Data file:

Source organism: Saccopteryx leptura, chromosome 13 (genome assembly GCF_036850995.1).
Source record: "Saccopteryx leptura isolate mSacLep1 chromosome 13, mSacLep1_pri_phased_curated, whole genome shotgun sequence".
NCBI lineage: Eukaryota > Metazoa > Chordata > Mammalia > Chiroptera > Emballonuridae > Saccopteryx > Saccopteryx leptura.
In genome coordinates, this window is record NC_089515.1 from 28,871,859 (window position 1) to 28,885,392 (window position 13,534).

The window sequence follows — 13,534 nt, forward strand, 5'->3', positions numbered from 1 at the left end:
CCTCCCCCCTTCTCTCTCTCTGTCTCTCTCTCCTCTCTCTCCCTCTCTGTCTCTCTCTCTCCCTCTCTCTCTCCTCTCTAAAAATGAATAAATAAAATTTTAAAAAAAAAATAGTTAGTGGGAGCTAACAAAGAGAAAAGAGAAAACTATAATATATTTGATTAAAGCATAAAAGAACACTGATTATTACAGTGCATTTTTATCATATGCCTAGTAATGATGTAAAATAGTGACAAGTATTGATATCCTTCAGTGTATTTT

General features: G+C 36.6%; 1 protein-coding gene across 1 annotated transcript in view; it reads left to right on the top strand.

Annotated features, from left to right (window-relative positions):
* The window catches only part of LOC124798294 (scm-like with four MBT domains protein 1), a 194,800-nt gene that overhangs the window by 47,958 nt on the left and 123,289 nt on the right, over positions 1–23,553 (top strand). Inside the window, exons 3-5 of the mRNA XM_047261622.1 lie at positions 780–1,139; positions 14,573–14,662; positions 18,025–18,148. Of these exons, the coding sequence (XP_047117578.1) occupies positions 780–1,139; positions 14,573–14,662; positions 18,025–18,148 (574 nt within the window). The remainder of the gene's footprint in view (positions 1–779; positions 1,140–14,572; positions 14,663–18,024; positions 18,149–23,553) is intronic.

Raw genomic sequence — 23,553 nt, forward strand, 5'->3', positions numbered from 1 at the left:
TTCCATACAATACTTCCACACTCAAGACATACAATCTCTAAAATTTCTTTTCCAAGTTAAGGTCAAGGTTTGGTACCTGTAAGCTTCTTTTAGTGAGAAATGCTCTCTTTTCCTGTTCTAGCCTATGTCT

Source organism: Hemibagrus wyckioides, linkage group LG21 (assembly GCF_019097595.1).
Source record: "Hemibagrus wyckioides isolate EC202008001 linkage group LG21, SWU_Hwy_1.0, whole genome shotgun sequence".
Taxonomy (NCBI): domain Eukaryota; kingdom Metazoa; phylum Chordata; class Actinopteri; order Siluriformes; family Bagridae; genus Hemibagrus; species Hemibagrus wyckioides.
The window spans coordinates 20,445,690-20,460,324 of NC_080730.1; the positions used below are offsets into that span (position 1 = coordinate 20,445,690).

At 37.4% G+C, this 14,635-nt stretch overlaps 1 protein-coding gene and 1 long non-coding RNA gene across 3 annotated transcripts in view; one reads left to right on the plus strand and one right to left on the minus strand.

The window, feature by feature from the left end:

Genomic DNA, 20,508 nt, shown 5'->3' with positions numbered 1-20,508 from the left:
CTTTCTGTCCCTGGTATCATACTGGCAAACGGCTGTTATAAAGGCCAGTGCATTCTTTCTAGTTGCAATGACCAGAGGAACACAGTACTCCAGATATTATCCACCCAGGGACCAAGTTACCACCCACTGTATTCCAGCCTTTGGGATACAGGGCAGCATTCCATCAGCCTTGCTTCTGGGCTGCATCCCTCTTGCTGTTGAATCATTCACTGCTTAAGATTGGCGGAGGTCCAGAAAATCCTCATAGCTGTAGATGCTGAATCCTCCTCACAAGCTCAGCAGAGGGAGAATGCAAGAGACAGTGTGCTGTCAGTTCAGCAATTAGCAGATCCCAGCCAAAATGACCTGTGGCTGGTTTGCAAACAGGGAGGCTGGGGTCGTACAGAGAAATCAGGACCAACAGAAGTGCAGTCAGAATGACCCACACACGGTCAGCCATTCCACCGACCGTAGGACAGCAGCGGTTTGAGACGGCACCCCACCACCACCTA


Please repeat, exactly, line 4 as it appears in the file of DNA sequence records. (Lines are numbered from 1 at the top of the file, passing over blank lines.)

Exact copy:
In genome coordinates, this window is record NC_089515.1 from 28,871,859 (window position 1) to 28,885,392 (window position 13,534).